deflation

James Mackintosh

When the European Central Bank governing council meets on Thursday in Frankfurt, sushi is unlikely to be on the menu. But officials should have a concern: is the eurozone turning Japanese?

This chart shows headline inflation (in Japan the measure excludes fresh food) for Japan since its bubble turned to bust in 1990, heralding a slide into deflation. Radical action by its central bank is just beginning to return price rises, as the far right hand side shows.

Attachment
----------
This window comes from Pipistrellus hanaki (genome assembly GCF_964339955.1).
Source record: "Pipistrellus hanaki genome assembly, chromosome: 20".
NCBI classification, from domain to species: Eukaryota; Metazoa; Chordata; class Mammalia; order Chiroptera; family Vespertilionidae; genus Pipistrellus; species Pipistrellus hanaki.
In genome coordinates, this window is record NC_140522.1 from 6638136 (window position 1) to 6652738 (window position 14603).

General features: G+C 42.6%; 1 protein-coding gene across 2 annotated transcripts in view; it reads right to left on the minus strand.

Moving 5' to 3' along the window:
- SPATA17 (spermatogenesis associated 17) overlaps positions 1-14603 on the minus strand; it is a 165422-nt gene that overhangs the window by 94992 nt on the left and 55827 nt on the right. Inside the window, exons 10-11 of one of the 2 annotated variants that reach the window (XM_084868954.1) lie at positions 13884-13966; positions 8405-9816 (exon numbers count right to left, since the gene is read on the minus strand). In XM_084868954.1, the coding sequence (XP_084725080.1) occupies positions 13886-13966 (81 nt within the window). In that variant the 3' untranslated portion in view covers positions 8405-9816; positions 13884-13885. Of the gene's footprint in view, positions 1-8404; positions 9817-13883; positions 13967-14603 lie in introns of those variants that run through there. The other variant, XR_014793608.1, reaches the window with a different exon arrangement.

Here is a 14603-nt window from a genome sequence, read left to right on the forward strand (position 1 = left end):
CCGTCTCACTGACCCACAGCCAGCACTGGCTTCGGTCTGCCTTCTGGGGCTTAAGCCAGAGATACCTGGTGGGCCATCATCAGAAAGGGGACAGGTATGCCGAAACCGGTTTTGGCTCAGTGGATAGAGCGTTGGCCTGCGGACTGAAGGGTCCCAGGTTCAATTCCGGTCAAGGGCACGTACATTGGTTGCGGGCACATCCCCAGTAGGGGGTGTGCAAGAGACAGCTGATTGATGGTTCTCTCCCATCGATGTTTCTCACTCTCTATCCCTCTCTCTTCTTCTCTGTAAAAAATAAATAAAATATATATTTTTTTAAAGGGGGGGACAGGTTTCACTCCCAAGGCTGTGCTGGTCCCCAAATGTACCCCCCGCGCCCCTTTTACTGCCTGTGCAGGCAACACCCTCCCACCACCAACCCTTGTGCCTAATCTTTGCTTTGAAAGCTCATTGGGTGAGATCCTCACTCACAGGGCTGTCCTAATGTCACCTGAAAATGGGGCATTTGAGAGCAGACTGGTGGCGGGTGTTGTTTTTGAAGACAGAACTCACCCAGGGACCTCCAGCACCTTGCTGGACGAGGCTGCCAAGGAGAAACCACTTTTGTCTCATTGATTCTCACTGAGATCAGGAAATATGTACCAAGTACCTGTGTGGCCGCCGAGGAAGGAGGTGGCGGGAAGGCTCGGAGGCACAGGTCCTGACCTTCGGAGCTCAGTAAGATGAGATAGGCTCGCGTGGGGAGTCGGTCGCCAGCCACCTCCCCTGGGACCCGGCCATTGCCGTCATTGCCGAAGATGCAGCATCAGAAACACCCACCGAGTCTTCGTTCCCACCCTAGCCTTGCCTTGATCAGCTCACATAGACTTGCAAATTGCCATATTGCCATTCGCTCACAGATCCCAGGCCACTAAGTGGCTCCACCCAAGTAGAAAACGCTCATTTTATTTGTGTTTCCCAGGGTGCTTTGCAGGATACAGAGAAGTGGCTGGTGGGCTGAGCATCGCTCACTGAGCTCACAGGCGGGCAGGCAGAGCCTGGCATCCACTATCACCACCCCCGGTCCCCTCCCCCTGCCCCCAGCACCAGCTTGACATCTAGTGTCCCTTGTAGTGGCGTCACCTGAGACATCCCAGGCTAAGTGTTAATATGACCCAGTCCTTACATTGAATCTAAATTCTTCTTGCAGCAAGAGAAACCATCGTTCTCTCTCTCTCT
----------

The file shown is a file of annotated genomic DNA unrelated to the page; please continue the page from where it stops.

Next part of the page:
James Mackintosh

The most profitable way to be wrong over the past five years was to bet that frantic printing of money by central banks would create inflation – so buy gold. Since the start of 2007 gold has risen at an annualised 19 per cent, a tasty return, particularly when compared to equities.

Yet, there’s been no sign of consumer price inflation, even as the US Federal Reserve explicitly targets asset price inflation (Fed jargon calls this the “portfolio channel” for monetary transmission of quantitative easing; in English that translates as rigging the market).